November 19, 2009
If you have suffered (financially, or in terms of time or inconvenience) because of maladministration by a local authority you can make a complaint.
Who can you complain to?
Contact the local government ombudsman – http://www.lgo.org.uk/
For advice on making a complaint, or to make a complaint over the telephone, please call the LGO Advice Team on 0300 061 0614 or 0845 602 1983. The Advice Team are available Monday to Friday from 8.30am to 5.00pm.
Make your complaint over the phone, or send it to:
The Local Government Ombudsman
PO Box 4771
Coventry CV4 0EH
Fax: 024 7682 0001
You can make an enquiry by email to firstname.lastname@example.org but please note that they cannot provide general advice about local government services. If you have a complaint, use the complaint form or ring the Advice Team.
Complaints must be made in writing within 12 months of the complainant first having notice of the matter complained about, although the ombudsman may investigate a complaint made out of time “if he [she] considers it reasonable to do so”.
Maladministration can include such things as:
- delay in taking action
- taking incorrect action
- failure to take action
- failure to provide information
- failure to compile and maintain adequate records
- failure to investigate
- failure to deal with letters or other enquiries
- making misleading or inaccurate statements
- lack of corporate action or proper liaison between departments
- failure to consider possible courses of action
The ombudsmen investigate complaints about most council matters, including housing, planning, education, social services, consumer protection, drainage and council tax.
The ombudsmen can only investigate complaints about the way a LA has reached a decision or acted; they cannot question what a LA has done simply because you do not agree with it.
The ombudsmen cannot investigate complaints about:
- something you knew about more than 12 months before you wrote to the ombudsman or to an LA, unless the ombudsman thinks it is reasonable to look into it despite the delay
- something about which you have already appealed to a tribunal or a government minister (for example, a planning appeal), or have taken court action against the council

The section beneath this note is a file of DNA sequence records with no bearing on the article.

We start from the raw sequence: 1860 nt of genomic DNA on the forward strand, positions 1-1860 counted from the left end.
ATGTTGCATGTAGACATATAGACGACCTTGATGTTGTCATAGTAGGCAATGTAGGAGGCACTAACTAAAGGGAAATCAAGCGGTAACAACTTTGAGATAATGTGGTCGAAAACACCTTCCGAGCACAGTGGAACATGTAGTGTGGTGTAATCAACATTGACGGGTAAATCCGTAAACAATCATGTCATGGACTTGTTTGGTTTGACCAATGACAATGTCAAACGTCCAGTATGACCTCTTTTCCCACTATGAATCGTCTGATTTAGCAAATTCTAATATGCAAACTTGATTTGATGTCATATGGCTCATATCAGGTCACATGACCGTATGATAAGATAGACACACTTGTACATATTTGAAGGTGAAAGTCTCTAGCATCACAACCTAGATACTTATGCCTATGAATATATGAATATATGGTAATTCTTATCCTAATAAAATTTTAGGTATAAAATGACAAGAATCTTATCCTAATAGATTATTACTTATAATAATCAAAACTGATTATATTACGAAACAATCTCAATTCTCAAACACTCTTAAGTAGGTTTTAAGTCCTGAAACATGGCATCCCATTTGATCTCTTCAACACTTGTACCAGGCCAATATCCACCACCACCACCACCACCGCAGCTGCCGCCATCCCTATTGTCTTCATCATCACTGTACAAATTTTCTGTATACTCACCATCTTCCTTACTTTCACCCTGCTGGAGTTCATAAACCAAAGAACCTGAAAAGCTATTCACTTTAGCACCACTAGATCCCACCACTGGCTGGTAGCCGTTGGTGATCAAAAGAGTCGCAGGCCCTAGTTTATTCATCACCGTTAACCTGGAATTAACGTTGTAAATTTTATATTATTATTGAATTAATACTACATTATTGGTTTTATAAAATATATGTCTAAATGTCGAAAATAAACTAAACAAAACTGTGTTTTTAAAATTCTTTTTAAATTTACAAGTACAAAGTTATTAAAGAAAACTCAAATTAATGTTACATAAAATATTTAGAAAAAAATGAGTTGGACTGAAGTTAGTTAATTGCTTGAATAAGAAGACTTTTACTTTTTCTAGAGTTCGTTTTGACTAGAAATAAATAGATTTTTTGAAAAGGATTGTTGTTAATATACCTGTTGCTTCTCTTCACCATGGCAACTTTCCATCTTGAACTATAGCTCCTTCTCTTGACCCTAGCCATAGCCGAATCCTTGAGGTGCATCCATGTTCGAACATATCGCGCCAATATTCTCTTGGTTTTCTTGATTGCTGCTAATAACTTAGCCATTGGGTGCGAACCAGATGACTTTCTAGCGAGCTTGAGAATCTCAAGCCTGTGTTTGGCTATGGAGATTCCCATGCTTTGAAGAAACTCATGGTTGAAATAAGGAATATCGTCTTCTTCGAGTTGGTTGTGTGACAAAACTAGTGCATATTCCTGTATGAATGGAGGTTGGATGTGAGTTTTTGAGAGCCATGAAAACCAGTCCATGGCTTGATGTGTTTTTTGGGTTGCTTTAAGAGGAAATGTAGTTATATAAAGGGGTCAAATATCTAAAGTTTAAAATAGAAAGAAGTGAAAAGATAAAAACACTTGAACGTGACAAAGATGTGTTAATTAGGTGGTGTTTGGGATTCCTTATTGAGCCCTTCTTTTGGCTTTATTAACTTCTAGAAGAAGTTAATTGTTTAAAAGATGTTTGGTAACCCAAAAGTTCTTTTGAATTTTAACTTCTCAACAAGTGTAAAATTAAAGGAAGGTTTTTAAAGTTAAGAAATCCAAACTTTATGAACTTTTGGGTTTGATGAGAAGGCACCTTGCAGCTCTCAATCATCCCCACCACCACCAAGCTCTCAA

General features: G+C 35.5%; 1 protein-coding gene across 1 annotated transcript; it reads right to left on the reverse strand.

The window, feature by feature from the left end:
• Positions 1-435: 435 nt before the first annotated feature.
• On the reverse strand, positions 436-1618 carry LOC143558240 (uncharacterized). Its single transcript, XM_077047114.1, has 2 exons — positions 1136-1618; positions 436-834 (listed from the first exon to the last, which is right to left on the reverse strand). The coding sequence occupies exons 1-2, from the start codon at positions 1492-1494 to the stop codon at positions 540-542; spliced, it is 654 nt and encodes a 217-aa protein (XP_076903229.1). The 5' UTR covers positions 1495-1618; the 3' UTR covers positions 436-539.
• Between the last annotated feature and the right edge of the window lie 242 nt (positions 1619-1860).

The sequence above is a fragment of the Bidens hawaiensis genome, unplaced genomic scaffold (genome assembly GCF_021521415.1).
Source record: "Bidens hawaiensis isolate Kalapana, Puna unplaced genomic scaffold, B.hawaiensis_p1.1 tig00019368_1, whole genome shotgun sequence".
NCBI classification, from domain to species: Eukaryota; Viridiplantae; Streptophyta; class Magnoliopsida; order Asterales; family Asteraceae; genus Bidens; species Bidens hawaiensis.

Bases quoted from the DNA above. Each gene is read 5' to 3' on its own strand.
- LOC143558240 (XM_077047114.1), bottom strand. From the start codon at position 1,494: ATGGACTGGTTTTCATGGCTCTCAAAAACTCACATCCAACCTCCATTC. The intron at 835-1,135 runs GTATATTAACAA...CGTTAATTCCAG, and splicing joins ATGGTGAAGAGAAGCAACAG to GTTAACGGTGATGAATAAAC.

- something you could appeal about to a tribunal or a government minister or go to court about unless we think there are good reasons why you could not reasonably be expected to do so
- something affecting all or most of the people living in the LA area, such as a complaint about the council wasting public money
- court proceedings, personnel matters, the internal management of schools and colleges, and contracts for the supply of goods and services to the council (although the sale or purchase of land can be investigated)
You must have given the LA a chance to resolve the issue before you take your case to the ombudsman. Contact the department involved, or write to the chief executive.
You will be informed if the ombudsman is able to deal with your case. The ombudsman will first try to settle matters informally, by contacting the LA and asking them to comment. You may be asked to comment on the LA’s reply.
If the problem cannot be resolved informally, the ombudsman will conduct a formal investigation and produce a report. This may take several months.
What will happen if you’re successful?
The ombudsman can recommend that the LA remedy the consequences of their maladministration (repairing housing or providing landscaping for instance). If the chance for remedy has passed, the ombudsman can recommend the LA pay you financial compensation.
The ombudsmen have no powers to force an LA to do anything, although in almost all cases LAs do as the ombudsmen suggests. If a LA does decide not to comply the ombudsman can have a statement about the refusal published in a local paper.
Anything else you can do?
The ombudsman’s decision is final, and there is no appeal facility. He/she also has complete discretion to decide whether to investigate a particular case or not.
An investigation may only be reopened if new material evidence comes to light.
If you disagree with the ombudsman’s decision, or if the LA refuses to comply with the ombudsman’s recommendations, you may still be able to take the LA to court for compensation. If you are considering legal action, you should get advice.